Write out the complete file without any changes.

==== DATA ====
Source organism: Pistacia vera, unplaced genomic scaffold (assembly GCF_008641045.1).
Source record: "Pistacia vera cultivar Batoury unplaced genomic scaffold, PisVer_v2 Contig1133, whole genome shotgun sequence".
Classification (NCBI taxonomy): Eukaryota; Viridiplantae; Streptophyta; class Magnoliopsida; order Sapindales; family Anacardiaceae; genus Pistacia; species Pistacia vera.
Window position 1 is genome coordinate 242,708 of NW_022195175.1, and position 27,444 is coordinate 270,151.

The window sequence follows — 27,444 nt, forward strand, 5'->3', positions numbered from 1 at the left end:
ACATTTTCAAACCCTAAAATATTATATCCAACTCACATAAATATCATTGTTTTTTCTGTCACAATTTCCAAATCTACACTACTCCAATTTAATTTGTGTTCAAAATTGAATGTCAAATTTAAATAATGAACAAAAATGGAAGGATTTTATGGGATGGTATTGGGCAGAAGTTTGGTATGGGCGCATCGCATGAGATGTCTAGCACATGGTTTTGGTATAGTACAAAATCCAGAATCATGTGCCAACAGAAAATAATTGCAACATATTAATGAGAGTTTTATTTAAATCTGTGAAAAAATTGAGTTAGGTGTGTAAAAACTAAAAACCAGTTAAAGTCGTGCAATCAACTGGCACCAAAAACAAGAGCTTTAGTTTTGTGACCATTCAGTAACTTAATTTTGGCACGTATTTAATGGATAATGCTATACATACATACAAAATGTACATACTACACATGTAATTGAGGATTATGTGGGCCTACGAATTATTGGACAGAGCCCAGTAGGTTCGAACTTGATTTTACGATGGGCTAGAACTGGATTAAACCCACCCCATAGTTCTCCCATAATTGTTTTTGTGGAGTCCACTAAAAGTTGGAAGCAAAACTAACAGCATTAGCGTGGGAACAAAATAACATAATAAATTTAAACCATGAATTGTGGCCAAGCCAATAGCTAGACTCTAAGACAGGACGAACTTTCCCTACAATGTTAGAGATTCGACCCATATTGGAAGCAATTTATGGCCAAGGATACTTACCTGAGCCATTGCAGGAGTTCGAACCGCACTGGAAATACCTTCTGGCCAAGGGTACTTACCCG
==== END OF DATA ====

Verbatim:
Source organism: Pistacia vera, unplaced genomic scaffold (assembly GCF_008641045.1).
Source record: "Pistacia vera cultivar Batoury unplaced genomic scaffold, PisVer_v2 Contig1133, whole genome shotgun sequence".
Classification (NCBI taxonomy): Eukaryota; Viridiplantae; Streptophyta; class Magnoliopsida; order Sapindales; family Anacardiaceae; genus Pistacia; species Pistacia vera.
Window position 1 is genome coordinate 242,708 of NW_022195175.1, and position 27,444 is coordinate 270,151.

The window sequence follows — 27,444 nt, forward strand, 5'->3', positions numbered from 1 at the left end:
ACATTTTCAAACCCTAAAATATTATATCCAACTCACATAAATATCATTGTTTTTTCTGTCACAATTTCCAAATCTACACTACTCCAATTTAATTTGTGTTCAAAATTGAATGTCAAATTTAAATAATGAACAAAAATGGAAGGATTTTATGGGATGGTATTGGGCAGAAGTTTGGTATGGGCGCATCGCATGAGATGTCTAGCACATGGTTTTGGTATAGTACAAAATCCAGAATCATGTGCCAACAGAAAATAATTGCAACATATTAATGAGAGTTTTATTTAAATCTGTGAAAAAATTGAGTTAGGTGTGTAAAAACTAAAAACCAGTTAAAGTCGTGCAATCAACTGGCACCAAAAACAAGAGCTTTAGTTTTGTGACCATTCAGTAACTTAATTTTGGCACGTATTTAATGGATAATGCTATACATACATACAAAATGTACATACTACACATGTAATTGAGGATTATGTGGGCCTACGAATTATTGGACAGAGCCCAGTAGGTTCGAACTTGATTTTACGATGGGCTAGAACTGGATTAAACCCACCCCATAGTTCTCCCATAATTGTTTTTGTGGAGTCCACTAAAAGTTGGAAGCAAAACTAACAGCATTAGCGTGGGAACAAAATAACATAATAAATTTAAACCATGAATTGTGGCCAAGCCAATAGCTAGACTCTAAGACAGGACGAACTTTCCCTACAATGTTAGAGATTCGACCCATATTGGAAGCAATTTATGGCCAAGGATACTTACCTGAGCCATTGCAGGAGTTCGAACCGCACTGGAAATACCTTCTGGCCAAGGGTACTTACCCG